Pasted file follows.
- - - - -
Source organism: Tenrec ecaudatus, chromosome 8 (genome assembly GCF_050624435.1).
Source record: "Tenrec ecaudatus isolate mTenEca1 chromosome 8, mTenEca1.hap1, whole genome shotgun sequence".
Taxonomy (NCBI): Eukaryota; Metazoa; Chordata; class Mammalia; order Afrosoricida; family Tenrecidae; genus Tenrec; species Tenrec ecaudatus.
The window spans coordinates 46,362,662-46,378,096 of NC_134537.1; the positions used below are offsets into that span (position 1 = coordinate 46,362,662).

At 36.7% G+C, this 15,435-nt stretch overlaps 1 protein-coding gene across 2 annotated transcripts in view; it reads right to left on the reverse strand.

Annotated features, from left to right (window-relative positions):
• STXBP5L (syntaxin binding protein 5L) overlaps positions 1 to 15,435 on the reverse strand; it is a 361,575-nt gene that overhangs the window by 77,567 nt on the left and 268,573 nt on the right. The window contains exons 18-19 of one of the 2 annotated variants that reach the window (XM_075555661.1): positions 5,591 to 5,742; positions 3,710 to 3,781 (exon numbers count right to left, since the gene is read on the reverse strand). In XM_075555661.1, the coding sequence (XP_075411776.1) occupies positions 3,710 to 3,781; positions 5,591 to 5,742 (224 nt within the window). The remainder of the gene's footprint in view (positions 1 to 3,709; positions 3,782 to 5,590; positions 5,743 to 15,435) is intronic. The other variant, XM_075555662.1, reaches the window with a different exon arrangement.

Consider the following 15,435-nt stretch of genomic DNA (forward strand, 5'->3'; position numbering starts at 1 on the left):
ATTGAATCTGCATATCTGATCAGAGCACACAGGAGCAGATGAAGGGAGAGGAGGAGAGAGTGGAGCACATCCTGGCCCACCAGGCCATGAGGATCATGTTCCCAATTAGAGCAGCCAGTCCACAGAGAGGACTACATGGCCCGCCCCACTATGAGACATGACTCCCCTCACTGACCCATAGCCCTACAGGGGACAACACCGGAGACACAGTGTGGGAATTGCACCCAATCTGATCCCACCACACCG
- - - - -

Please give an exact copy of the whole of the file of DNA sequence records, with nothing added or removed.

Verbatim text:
Source organism: Tenrec ecaudatus, chromosome 8 (genome assembly GCF_050624435.1).
Source record: "Tenrec ecaudatus isolate mTenEca1 chromosome 8, mTenEca1.hap1, whole genome shotgun sequence".
Taxonomy (NCBI): Eukaryota; Metazoa; Chordata; class Mammalia; order Afrosoricida; family Tenrecidae; genus Tenrec; species Tenrec ecaudatus.
The window spans coordinates 46,362,662-46,378,096 of NC_134537.1; the positions used below are offsets into that span (position 1 = coordinate 46,362,662).

At 36.7% G+C, this 15,435-nt stretch overlaps 1 protein-coding gene across 2 annotated transcripts in view; it reads right to left on the reverse strand.

Annotated features, from left to right (window-relative positions):
• STXBP5L (syntaxin binding protein 5L) overlaps positions 1 to 15,435 on the reverse strand; it is a 361,575-nt gene that overhangs the window by 77,567 nt on the left and 268,573 nt on the right. The window contains exons 18-19 of one of the 2 annotated variants that reach the window (XM_075555661.1): positions 5,591 to 5,742; positions 3,710 to 3,781 (exon numbers count right to left, since the gene is read on the reverse strand). In XM_075555661.1, the coding sequence (XP_075411776.1) occupies positions 3,710 to 3,781; positions 5,591 to 5,742 (224 nt within the window). The remainder of the gene's footprint in view (positions 1 to 3,709; positions 3,782 to 5,590; positions 5,743 to 15,435) is intronic. The other variant, XM_075555662.1, reaches the window with a different exon arrangement.

Consider the following 15,435-nt stretch of genomic DNA (forward strand, 5'->3'; position numbering starts at 1 on the left):
ATTGAATCTGCATATCTGATCAGAGCACACAGGAGCAGATGAAGGGAGAGGAGGAGAGAGTGGAGCACATCCTGGCCCACCAGGCCATGAGGATCATGTTCCCAATTAGAGCAGCCAGTCCACAGAGAGGACTACATGGCCCGCCCCACTATGAGACATGACTCCCCTCACTGACCCATAGCCCTACAGGGGACAACACCGGAGACACAGTGTGGGAATTGCACCCAATCTGATCCCACCACACCG